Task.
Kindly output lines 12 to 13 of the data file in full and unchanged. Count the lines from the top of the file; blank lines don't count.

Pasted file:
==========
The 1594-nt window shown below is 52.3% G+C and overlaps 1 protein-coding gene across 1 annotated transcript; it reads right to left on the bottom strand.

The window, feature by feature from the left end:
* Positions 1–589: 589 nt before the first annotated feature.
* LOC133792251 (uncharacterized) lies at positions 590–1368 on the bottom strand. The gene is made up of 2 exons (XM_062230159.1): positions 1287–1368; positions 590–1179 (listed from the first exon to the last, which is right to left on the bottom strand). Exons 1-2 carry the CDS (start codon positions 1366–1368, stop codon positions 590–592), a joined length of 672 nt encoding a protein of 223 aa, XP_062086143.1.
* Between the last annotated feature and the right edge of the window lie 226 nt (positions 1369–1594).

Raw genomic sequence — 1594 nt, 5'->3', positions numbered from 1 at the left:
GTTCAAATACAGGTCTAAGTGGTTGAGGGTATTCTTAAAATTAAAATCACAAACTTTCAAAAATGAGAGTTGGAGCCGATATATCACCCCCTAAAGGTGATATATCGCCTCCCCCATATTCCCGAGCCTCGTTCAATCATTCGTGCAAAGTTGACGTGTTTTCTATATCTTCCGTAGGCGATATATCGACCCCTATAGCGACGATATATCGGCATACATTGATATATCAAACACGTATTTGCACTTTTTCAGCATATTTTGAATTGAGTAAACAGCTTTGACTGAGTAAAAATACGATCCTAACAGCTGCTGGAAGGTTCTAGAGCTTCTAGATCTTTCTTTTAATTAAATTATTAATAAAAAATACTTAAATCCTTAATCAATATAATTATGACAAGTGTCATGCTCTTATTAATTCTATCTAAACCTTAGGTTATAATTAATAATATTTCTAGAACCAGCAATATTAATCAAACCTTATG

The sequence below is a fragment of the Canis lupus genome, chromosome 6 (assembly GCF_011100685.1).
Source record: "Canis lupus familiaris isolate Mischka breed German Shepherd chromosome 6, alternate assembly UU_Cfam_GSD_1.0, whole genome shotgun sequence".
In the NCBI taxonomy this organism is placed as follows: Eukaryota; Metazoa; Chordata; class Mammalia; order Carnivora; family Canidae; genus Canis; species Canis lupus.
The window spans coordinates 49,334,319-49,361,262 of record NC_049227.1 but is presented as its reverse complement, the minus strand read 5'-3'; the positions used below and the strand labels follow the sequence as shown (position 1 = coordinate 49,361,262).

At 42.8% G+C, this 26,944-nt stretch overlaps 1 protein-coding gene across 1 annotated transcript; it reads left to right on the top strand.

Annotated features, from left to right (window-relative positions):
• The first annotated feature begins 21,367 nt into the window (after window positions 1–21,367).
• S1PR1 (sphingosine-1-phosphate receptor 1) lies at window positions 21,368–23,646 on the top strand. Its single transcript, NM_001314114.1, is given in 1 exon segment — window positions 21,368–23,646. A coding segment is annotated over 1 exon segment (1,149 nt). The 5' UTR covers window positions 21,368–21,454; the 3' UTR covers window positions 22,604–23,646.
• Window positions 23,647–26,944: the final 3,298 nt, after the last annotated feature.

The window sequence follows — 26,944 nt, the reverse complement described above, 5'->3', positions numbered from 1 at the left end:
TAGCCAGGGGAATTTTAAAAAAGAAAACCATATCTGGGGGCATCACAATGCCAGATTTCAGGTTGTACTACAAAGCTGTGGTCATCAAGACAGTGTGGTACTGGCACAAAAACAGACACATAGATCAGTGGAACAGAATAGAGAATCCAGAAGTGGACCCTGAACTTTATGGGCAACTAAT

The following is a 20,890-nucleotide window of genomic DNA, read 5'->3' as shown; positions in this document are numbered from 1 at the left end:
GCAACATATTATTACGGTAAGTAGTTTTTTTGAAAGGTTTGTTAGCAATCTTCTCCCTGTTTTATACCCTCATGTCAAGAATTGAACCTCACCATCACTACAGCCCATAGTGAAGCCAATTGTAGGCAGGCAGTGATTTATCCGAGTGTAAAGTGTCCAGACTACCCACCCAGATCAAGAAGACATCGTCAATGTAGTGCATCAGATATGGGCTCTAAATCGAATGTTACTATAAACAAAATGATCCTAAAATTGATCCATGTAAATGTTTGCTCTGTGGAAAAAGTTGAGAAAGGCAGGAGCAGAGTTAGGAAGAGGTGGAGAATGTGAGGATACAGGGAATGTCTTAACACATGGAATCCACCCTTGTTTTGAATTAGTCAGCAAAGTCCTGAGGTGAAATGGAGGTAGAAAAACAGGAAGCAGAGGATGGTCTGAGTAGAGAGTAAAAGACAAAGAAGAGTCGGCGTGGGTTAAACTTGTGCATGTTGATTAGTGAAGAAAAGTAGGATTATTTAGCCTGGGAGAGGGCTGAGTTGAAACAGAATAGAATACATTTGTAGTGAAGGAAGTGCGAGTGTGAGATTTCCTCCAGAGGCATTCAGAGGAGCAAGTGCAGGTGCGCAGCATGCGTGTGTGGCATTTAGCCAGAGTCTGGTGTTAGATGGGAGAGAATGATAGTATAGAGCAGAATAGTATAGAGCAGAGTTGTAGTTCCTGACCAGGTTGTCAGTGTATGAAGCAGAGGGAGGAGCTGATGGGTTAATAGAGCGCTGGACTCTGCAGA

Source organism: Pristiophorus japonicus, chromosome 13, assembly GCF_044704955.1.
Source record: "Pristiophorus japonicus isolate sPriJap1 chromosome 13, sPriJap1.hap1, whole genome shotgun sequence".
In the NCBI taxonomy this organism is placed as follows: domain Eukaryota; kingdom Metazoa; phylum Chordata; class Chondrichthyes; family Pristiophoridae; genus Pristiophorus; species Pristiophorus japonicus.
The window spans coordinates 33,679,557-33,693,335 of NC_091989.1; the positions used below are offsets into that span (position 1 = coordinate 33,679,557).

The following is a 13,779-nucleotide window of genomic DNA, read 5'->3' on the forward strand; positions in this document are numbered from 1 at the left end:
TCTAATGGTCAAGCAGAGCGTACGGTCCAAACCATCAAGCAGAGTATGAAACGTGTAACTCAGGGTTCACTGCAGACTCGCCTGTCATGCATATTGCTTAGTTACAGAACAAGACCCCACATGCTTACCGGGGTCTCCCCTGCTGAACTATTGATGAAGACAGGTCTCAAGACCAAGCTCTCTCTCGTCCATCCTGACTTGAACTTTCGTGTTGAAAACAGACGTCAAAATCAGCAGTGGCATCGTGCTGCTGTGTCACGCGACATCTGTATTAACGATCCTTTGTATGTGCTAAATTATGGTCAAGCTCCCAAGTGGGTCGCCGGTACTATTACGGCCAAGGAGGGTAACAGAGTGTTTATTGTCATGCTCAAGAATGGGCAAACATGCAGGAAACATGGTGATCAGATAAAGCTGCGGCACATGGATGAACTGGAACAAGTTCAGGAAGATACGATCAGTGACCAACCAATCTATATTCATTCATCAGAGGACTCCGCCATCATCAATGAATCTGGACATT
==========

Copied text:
At 42.8% G+C, this 26,944-nt stretch overlaps 1 protein-coding gene across 1 annotated transcript; it reads left to right on the top strand.

Annotated features, from left to right (window-relative positions):